“The first time I walked into Sweet Chick, they were playing original samples from some of the greatest hip hop songs ever made,” he says. “Samples that were just as hot as the rap record that they were later turned into. The vibe was just … it was for today’s guys.”
Santiago is experiencing a culinary renaissance like it’s never seen before, says food and travel writer Hillary Eaton. Chile’s capital city, famous for its stunning setting amid the Andes as well as its mix of modern and Spanish colonial architecture, has long been on tourists’ radars.
“For decades, the Santiago dining scene has been divided into two categories: casual Chilean comfort food and European fine dining,” Eaton says. “But thanks to a new generation of chefs, Chilean cuisine doesn’t just mean pisco sours, fuente de soda diner food, empanadas from stands de comidas (street carts), or the loaded completo (hot dog)anymore.” Chefs are focusing on high-quality Chilean ingredients, experimenting with market-driven tasting menus, and integrating flavors and techniques from around the world. The city’s most vital dining experiences reflect a mix of the historic restaurants that have long been a part of Santiago’s cultural fabric and this new guard.
Without further ado, and in geographic order, the 38 essential dishes and restaurants of Santiago, Chile.
When the day calls for you to treat yourself, there’s really no better way than to indulge in caviar service. From those delicate, mother-of-pearl spoons to the perfectly bronzed blinis and the shiny little beads of onyx-colored sturgeon eggs looking up at you (just beggin’ for that ‘gram), it’s an experience known to evoke a happy dance in even the staunchest of reserved restaurant-goers.
While the ornate experience itself is classic, the latest in caviar isn’t about tapping into your inner-tsar, instead it’s all about saying by to the Old World and embracing your inner plant-based-loving Angeleno and going … completely vegan.
Driving through the rolling hills of South Australia’s McLaren Vale wine region, surrounded by vines planted by 19th-century European settlers and cellar doors of Australia’s oldest wineries, the last thing you’d expect to find is a multi-dimensional, five-story-tall Rubik’s cube. But at d’Arenberg winery, that’s exactly what you’ll find. The architectural marvel of bold shards of mirror and glass and metal is home to one of the world’s most immersive, anticipated wine-tasting experiences, and it is set to finally open this November.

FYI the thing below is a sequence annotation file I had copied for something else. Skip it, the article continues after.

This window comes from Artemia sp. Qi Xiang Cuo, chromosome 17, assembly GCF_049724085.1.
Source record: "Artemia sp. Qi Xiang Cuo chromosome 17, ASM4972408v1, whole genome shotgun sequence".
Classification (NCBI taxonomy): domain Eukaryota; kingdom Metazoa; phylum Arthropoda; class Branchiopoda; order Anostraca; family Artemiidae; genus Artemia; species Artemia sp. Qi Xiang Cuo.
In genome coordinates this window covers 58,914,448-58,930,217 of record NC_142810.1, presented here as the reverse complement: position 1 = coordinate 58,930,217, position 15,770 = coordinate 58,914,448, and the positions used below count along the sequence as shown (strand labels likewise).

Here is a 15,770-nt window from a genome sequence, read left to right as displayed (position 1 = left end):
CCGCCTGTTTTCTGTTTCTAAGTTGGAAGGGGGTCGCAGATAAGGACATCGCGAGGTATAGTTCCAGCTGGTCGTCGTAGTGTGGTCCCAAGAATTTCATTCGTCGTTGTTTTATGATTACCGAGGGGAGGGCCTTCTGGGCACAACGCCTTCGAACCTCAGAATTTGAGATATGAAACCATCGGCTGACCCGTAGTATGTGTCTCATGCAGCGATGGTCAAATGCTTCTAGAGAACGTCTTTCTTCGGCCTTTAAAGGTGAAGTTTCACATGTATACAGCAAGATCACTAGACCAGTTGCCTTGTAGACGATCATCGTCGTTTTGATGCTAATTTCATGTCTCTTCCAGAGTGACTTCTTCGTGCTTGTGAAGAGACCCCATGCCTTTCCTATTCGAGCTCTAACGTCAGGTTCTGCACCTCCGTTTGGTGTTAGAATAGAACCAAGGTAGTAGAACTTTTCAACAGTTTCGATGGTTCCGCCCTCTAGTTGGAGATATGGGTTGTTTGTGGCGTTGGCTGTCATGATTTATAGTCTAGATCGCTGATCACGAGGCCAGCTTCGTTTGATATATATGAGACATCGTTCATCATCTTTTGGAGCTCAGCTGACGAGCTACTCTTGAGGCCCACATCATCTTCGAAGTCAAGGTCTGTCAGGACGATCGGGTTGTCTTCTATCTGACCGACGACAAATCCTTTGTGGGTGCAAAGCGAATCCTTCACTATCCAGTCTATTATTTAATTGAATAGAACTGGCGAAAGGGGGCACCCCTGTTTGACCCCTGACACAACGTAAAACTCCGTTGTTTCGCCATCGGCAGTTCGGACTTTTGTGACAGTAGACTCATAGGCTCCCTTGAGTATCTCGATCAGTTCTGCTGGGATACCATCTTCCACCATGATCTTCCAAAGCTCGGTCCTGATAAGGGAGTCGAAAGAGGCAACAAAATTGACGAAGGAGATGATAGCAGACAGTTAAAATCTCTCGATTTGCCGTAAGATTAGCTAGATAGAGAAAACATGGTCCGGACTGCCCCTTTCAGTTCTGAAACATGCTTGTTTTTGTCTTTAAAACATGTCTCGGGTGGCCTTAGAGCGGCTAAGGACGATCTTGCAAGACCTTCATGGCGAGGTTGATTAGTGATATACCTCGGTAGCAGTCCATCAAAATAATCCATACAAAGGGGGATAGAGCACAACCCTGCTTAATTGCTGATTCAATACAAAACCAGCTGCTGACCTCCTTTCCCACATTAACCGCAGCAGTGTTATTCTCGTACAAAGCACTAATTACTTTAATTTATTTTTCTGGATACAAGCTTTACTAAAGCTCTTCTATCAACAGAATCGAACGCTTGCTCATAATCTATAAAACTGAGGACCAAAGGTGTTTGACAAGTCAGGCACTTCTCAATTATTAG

Dubbed the d’Arenberg cube, this $14 million AUD project dreamed up by d’Arenberg’s lovably eccentric, fourth-generation winemaker, Chester Osborn, will be equal parts cellar door, art gallery, immersive tasting room and fine-dining destination. Each of the elements have the explicit intent of shattering your senses and heightening them to the optimal sensory place for wine tasting.
Dominique Crenn—she of the poetic tasting menu at Michelin-starred Atelier Crenn— has long been known as a chef that’s as talented as she is tireless. But the chef’s latest endeavor just might be the most impressive project she’s worked on thus far.
It’s Root Project, an aid project put together by Crenn and Zesa Raw co-founder Michelle Jean with the goal of helping farmers in Haiti replant coffee and cocoa plants after the complete devastation of local crops following Hurricane Matthew. The project’s goal is to plant 1 million trees alongside Haitian farmers and chefs. We caught up with Crenn to see what this project could mean for the farmers of Haiti and to discuss chefs’ social and environmental responsibilities.
There’s a lot of masochism in hot sauce. When you move beyond the relative safety of Tabasco, Sriracha, and Tapatío, much of the market is made up of small-production sauces with gimmicky names and labels promising every conceivable level of delicious pain.
Take hot sauces like the Reaper Sling Blade—made with one of the world’s hottest peppers, the Carolina Reaper—or The Black Mamba, which boasts a rating of 2.5 million on the heat-rating Scoville scale. (For reference, a standard jalapeño falls somewhere between 3,500 and 10,000 Scoville units.) The problem with most of these super-hot sauces, however, is that while they effectively set your mouth on fire, they contain little in the way of real flavor.
Thankfully, a certified master of pain has taken it upon himself to create a hot sauce that pleases as much as it punishes. Say hello to Wyldefire
, a new—and perhaps the only—hot sauce made by a BDSM porn star.